• Eugene T says:

    I do see how it’s a learning opportunity, but more and more jobs I see of Product Owners requires at least some technical background.

    For those people who have no experience and no technical degree, what do you recommend these people do? This is like the chicken or the egg problem.

    • Thanks for sharing your observation and question Eugene. You will have to decide what works best for you based on the technical skills you want to require, your learning preferences, and your time and budget constraints. I would recommend, though, that you address three aspects: The relevant theory like object-oriented programming, practical programming skills, such as learning to write Java or C# code ideally using test-driven development, and software design and architecture patterns. Hope this helps!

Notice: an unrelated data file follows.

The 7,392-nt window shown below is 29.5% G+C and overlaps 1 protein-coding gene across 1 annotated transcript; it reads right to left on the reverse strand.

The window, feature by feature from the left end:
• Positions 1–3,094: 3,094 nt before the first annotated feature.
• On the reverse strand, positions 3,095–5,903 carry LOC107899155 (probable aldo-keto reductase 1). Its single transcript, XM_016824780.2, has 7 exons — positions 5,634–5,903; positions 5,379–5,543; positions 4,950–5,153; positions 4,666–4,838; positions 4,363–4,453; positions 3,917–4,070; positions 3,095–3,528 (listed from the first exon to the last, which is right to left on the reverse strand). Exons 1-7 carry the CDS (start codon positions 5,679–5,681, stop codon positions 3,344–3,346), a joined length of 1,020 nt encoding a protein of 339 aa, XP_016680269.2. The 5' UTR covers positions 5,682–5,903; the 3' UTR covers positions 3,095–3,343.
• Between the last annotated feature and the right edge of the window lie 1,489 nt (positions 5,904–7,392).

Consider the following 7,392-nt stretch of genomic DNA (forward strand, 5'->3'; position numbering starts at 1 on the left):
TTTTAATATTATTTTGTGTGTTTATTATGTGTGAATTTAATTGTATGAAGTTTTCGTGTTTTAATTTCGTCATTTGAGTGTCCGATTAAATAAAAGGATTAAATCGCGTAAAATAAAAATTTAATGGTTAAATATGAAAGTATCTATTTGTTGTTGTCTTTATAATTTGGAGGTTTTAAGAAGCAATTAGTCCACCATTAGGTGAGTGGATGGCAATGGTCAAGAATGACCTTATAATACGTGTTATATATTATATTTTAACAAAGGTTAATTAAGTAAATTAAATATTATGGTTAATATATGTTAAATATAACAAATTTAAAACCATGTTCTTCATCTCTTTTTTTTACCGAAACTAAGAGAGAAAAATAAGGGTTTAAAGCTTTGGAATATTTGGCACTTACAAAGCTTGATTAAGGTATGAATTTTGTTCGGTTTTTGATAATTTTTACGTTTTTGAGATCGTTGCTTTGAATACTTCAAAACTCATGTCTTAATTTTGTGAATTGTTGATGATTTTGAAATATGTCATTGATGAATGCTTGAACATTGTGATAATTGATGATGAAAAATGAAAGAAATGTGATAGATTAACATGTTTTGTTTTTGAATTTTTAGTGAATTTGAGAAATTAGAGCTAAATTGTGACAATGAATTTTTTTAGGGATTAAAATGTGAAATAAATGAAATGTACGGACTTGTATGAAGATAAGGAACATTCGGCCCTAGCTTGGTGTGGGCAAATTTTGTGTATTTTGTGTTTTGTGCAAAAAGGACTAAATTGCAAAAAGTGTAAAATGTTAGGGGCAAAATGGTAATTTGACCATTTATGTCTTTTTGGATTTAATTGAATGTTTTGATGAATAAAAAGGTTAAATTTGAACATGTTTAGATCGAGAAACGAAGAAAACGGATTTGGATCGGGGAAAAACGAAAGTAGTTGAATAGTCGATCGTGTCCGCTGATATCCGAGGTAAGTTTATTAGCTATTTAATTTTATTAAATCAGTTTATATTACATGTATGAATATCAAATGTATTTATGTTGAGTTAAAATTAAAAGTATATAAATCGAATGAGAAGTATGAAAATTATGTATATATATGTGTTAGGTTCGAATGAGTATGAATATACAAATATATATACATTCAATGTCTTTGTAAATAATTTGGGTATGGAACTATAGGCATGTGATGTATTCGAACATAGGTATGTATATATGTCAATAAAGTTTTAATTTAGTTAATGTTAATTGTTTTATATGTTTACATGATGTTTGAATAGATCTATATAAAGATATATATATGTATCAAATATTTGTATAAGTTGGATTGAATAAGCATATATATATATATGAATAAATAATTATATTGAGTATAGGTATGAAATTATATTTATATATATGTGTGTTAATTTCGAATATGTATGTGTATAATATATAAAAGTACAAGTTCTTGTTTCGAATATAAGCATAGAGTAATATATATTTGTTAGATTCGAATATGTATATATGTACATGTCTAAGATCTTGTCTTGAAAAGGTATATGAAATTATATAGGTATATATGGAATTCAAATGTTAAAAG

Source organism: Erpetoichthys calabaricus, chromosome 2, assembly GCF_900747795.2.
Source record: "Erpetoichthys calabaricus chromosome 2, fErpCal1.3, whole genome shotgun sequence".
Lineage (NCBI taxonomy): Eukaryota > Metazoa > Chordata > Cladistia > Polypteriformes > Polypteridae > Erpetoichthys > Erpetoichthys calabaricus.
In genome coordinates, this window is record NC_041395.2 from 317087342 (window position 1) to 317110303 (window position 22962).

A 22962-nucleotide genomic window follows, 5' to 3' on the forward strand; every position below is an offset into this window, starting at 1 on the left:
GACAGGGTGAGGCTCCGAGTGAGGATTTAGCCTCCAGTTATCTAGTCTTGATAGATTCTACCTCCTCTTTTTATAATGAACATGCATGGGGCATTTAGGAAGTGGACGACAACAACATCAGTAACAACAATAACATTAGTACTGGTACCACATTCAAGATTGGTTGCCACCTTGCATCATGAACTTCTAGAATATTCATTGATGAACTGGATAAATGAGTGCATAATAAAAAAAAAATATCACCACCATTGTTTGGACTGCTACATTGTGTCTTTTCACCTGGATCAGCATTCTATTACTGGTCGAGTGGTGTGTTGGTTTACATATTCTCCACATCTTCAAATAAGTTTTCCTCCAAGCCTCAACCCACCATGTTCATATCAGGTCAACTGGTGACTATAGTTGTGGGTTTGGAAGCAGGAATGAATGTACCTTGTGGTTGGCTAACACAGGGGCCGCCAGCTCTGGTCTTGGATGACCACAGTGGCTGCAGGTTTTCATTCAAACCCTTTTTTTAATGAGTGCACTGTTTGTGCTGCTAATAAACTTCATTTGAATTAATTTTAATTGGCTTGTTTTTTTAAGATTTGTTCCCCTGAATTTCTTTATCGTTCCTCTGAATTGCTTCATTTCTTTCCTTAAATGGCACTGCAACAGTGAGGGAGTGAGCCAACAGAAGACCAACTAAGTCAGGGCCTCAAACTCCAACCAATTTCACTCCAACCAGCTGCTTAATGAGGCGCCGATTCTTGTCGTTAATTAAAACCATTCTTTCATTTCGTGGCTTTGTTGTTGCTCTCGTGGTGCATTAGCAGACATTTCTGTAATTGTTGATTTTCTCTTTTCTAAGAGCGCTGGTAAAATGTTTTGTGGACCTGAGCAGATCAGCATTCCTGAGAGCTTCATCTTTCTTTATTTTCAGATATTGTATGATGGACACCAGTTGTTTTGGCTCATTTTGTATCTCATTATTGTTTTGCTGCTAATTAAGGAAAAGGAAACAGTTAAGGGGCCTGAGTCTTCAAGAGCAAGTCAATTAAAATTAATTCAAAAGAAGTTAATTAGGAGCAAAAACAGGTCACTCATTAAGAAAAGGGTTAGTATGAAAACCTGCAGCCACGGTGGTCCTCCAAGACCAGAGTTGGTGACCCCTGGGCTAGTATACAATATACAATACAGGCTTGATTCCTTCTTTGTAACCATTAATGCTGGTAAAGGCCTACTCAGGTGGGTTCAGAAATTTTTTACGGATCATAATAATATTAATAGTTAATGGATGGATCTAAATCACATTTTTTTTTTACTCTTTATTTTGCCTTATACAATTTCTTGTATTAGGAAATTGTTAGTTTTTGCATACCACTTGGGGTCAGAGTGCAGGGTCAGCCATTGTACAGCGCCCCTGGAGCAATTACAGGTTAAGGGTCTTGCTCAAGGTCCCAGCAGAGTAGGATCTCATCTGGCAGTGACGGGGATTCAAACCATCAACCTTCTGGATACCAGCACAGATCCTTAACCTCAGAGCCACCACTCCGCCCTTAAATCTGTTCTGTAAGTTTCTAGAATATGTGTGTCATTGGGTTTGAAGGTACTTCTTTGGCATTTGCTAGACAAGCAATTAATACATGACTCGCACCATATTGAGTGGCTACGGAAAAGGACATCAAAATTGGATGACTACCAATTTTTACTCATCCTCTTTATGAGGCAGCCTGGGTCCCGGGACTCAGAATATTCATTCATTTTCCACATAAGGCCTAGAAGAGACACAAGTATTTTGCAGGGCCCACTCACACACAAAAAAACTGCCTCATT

• Faizal says:

    why should a technical product like a physics engine need a product owner/product manger ?
    Cant the software development team handle the requirements ?
    Do we even need to call an engine as a product ? It is a technical requirement of an application. Isn’t It ?

  • Rahul V Thombre says:

    Some specific instances happen when a senior technical Architect is asked to become a product owner (which is usually not in his area of interest) or a person from the domain is put into these shoes who is no-where close to any technical teams nor has he been into any project-team management roles earlier.
    The Architect, who originally did not have interest in such a role, gets too involved with technical discussions, implementation related decision making, rectifying developers designs etc and looses sight of the valued-deliverable. The domain person is never able to connect with the development team.